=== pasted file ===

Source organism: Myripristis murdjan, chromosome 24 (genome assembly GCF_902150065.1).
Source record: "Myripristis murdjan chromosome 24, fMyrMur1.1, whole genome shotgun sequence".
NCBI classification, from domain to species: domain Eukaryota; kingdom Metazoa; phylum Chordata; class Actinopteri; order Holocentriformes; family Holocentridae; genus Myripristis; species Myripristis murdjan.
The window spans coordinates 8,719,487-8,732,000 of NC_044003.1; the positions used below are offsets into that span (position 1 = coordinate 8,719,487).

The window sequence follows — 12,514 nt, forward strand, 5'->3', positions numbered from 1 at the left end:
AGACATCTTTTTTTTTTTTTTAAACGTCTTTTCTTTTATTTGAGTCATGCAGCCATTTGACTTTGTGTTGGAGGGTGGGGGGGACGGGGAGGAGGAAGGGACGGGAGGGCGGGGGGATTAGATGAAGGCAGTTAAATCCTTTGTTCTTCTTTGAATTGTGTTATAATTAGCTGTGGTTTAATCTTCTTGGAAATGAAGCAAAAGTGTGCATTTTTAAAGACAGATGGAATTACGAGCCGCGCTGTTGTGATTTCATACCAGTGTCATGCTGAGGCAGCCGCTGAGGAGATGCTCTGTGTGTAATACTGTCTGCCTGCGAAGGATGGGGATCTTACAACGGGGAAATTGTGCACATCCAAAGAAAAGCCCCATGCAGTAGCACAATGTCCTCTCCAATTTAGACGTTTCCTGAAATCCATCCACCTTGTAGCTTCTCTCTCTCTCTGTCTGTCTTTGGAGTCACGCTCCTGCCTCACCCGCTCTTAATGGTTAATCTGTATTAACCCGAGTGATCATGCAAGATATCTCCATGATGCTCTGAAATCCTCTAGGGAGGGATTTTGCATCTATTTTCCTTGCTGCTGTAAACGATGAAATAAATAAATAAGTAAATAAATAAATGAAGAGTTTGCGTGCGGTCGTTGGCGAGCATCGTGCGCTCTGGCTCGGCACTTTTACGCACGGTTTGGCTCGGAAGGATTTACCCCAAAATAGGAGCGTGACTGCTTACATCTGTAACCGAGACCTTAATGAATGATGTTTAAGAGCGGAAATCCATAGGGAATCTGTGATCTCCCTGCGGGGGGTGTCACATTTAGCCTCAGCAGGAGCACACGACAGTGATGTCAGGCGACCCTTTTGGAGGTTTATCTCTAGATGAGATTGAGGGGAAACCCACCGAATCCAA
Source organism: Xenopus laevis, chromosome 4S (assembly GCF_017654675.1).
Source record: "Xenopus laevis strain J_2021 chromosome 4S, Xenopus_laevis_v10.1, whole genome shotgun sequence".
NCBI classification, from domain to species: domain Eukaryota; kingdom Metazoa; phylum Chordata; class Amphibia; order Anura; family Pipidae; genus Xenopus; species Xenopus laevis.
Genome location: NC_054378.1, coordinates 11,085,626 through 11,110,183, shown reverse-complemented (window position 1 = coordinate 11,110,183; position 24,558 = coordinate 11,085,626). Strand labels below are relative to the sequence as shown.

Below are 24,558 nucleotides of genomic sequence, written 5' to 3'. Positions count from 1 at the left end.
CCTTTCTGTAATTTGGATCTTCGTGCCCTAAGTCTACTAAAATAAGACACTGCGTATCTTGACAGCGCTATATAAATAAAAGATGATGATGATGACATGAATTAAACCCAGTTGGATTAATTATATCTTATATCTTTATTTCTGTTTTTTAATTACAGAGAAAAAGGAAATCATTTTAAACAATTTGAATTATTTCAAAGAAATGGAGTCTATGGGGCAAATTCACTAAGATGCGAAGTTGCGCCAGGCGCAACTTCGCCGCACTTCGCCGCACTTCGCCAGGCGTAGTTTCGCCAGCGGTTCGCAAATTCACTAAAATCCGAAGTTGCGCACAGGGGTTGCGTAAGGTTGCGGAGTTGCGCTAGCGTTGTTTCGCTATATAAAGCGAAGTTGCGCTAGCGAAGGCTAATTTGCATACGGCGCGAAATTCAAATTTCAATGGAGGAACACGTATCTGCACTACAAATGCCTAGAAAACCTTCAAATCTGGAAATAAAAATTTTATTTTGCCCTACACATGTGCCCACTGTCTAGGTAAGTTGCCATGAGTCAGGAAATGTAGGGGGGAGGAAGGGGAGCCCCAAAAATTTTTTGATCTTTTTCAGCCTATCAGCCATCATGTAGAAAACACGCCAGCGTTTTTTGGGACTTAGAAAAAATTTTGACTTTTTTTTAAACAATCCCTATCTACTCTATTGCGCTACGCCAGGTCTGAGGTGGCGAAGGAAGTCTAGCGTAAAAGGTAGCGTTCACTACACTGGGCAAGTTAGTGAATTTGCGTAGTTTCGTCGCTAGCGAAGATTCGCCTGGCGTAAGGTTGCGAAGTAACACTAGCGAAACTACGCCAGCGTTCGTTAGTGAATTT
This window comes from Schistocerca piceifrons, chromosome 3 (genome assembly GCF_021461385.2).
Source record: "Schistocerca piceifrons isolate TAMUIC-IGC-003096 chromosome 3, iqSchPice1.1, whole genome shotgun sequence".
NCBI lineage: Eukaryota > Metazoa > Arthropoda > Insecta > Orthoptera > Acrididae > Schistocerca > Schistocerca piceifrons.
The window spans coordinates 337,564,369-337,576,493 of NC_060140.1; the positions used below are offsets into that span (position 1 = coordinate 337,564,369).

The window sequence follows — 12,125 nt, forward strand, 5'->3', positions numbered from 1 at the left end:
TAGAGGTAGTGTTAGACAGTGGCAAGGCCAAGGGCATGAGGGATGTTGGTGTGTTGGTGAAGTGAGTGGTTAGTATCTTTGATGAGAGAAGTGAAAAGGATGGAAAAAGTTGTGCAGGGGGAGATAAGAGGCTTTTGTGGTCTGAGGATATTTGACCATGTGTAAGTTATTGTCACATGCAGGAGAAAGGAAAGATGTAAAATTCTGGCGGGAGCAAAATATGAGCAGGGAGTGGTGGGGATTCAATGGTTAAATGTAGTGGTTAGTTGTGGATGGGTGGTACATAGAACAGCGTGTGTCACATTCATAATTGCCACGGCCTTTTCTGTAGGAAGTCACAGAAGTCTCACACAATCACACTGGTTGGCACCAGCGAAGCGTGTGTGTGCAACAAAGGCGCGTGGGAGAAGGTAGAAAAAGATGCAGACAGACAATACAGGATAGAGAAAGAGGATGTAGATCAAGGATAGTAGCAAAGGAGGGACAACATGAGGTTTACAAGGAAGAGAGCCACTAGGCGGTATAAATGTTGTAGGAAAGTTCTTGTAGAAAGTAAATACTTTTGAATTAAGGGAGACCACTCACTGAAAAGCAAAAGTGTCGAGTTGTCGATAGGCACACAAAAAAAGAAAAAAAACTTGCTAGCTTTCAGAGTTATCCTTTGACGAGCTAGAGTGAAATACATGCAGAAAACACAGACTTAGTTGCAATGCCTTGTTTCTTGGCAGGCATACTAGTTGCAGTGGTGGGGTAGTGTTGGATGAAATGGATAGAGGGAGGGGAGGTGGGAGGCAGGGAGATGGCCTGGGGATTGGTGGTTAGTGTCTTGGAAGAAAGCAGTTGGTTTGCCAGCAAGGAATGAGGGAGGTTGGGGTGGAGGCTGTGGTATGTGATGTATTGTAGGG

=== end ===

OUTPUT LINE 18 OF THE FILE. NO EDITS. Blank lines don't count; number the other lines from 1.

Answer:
TAGAGGTAGTGTTAGACAGTGGCAAGGCCAAGGGCATGAGGGATGTTGGTGTGTTGGTGAAGTGAGTGGTTAGTATCTTTGATGAGAGAAGTGAAAAGGATGGAAAAAGTTGTGCAGGGGGAGATAAGAGGCTTTTGTGGTCTGAGGATATTTGACCATGTGTAAGTTATTGTCACATGCAGGAGAAAGGAAAGATGTAAAATTCTGGCGGGAGCAAAATATGAGCAGGGAGTGGTGGGGATTCAATGGTTAAATGTAGTGGTTAGTTGTGGATGGGTGGTACATAGAACAGCGTGTGTCACATTCATAATTGCCACGGCCTTTTCTGTAGGAAGTCACAGAAGTCTCACACAATCACACTGGTTGGCACCAGCGAAGCGTGTGTGTGCAACAAAGGCGCGTGGGAGAAGGTAGAAAAAGATGCAGACAGACAATACAGGATAGAGAAAGAGGATGTAGATCAAGGATAGTAGCAAAGGAGGGACAACATGAGGTTTACAAGGAAGAGAGCCACTAGGCGGTATAAATGTTGTAGGAAAGTTCTTGTAGAAAGTAAATACTTTTGAATTAAGGGAGACCACTCACTGAAAAGCAAAAGTGTCGAGTTGTCGATAGGCACACAAAAAAAGAAAAAAAACTTGCTAGCTTTCAGAGTTATCCTTTGACGAGCTAGAGTGAAATACATGCAGAAAACACAGACTTAGTTGCAATGCCTTGTTTCTTGGCAGGCATACTAGTTGCAGTGGTGGGGTAGTGTTGGATGAAATGGATAGAGGGAGGGGAGGTGGGAGGCAGGGAGATGGCCTGGGGATTGGTGGTTAGTGTCTTGGAAGAAAGCAGTTGGTTTGCCAGCAAGGAATGAGGGAGGTTGGGGTGGAGGCTGTGGTATGTGATGTATTGTAGGG